There are few conversations about motherhood more passionate than the breastfeeding vs. formula debate. We’ll take a closer look at the health risks and benefits of each to explain why the right choice in this very personal decision can vary from family to family.
There’s no arguing the power of breast milk. It’s referred to as “liquid gold” for a reason: according to the Office of Women’s Health, “the cells, hormones and antibodies in breast milk help protect babies from illness. This protection of the immune system is unique and changes every day to meet your baby’s growing needs.” It literally adjusts itself based on an infant’s nutritional needs – interestingly, that's why the color and consistency of breast milk can vary.
Further, research shows that breastfed babies have many health benefits, including a lower risk of a whole host of illnesses and diseases throughout their life. It can also play a role in the mother’s health by helping her heal from birth and prevent diabetes and certain types of cancer. Ultimately, medical costs can be lower for both the baby and the mother over time.
The American Academy of Pediatrics’ breastfeeding recommendation is the “first six months of a baby’s life, followed by breastfeeding in combination with the introduction of complementary foods until at least 12 months of age, and continuation of breastfeeding for as long as mutually desired by mother and baby.”
The cons of breastfeeding can be plentiful, however, depending on the situation. For many women it is a challenge to nurse; whether it is an anatomical issue, a latching issue or a baby’s tongue tie, these problems can cause a great deal of physical and emotional anguish. A lactation consultant – a professional breastfeeding specialist – can help immensely in teaching mothers how to breastfeed their babies. Ultimately, fed is best. Regardless of breast milk or formula, a baby needs to eat. And when baby and mother are struggling, it’s important to utilize formula without shame or judgment.
Sometimes, even with the help and support of a professional, breastfeeding just isn’t a long-term option. Fortunately, there are plenty of happy, healthy babies who thrive on formula. Some mothers appreciate that they can gauge exactly how much their baby is eating and ensure they’re getting enough. Babies have become very sick – some have even died – because they simply weren’t able to take in enough breast milk.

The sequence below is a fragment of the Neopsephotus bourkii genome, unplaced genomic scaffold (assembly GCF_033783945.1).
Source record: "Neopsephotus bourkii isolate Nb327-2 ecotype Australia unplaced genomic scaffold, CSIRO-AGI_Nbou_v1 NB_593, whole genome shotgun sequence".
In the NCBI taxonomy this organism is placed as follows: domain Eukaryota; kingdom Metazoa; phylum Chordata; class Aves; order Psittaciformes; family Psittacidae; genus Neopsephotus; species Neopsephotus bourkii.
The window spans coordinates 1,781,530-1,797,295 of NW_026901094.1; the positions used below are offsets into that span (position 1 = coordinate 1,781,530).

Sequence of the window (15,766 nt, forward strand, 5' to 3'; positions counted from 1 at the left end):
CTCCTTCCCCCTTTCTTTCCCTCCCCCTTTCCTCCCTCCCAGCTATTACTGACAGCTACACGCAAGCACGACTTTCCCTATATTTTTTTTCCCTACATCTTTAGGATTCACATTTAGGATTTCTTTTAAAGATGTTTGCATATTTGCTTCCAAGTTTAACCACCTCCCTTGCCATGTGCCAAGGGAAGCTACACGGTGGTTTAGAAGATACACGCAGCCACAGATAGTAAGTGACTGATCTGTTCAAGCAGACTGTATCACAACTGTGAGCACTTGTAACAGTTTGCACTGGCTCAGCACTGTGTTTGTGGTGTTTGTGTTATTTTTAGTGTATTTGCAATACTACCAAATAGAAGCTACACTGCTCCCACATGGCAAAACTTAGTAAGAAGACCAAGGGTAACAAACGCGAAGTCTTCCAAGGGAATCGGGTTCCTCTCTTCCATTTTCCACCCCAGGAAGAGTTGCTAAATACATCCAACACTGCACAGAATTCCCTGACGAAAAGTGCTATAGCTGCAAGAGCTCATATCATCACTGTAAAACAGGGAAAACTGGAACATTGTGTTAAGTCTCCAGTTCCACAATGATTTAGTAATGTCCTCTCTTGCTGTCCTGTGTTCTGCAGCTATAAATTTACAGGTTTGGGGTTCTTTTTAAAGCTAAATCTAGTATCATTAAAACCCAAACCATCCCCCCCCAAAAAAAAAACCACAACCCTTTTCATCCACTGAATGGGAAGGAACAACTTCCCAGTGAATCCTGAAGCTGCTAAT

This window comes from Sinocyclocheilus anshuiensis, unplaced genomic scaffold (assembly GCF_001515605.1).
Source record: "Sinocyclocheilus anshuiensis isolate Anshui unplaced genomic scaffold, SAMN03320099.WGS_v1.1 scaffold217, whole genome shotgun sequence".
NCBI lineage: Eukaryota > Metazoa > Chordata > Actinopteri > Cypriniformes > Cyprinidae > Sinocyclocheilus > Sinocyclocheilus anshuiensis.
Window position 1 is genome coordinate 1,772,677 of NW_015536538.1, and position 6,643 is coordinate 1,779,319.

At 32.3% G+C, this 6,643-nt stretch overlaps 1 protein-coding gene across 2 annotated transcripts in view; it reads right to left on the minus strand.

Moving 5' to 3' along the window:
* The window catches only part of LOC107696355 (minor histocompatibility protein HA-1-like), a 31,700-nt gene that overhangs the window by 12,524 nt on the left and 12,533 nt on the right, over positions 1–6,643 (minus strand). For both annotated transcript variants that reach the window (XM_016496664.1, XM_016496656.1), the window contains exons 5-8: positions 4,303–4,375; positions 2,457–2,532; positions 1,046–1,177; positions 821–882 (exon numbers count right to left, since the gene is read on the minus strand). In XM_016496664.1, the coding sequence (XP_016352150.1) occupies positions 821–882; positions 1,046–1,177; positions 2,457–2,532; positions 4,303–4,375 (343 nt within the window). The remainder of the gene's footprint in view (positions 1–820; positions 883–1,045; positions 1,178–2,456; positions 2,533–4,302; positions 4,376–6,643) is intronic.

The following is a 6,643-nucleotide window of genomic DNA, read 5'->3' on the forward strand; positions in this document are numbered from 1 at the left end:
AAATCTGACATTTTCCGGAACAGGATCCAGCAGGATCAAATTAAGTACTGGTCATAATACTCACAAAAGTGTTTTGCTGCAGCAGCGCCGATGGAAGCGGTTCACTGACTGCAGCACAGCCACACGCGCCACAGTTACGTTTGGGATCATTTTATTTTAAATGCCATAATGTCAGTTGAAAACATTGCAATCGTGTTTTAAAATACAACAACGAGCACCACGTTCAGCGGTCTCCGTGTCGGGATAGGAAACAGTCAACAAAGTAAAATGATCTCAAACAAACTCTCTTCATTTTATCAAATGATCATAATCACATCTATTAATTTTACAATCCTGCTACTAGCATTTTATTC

It can also be helpful for babies with food sensitivities - sometimes it's difficult to pinpoint the cause, and formula can ease their discomfort. Using bottles allows other family members to participate in and bond through the eating process, and it also gives the mother some freedom and flexibility. If a mother is going to return to work, it allows her to do this without dealing with a breast pump.
The cons of formula, of course, are mostly related to the unique properties that can only be found in breast milk. Breast milk can't be duplicated exactly, but that doesn't make formula feeding a bad choice. The entire scenario must be considered in order to make the best decision.
One of the most up-to-date resources for breastfeeding vs formula statistics is the Centers for Disease Control and Prevention (CDC). Their data can track national and state-level breastfeeding rates, maternity care best practices, public opinion about breastfeeding, as well as breastfeeding and infant feeding practices. Current statistics show that about 82% of children start with exclusive breastfeeding at birth, while the numbers steadily decline to 33% at age one.
By six months, more than half of those children are no longer exclusively breastfed – typically that means some other form of nutrition, likely formula or the beginnings of solid foods, has been introduced to supplement
There are several ways a surrogate-born baby can have the benefits of breast milk. The new parents can utilize a milk bank – there are now options available across the United States – or the surrogate can choose to pump. It’s an important conversation for surrogates and intended parents to have.
Believe it or not, breastfeeding is even possible for new moms who haven't given birth. With the right resources and preparation, it is possible for a woman to breastfeed her surrogate-born baby. The hospital can help with the preparation through hormones, supplements, and using a pump to stimulate production. Learn all about how it works in our previous blog post.
If you have additional questions about the surrogacy process we are here to help – from the very beginning to bringing your baby home.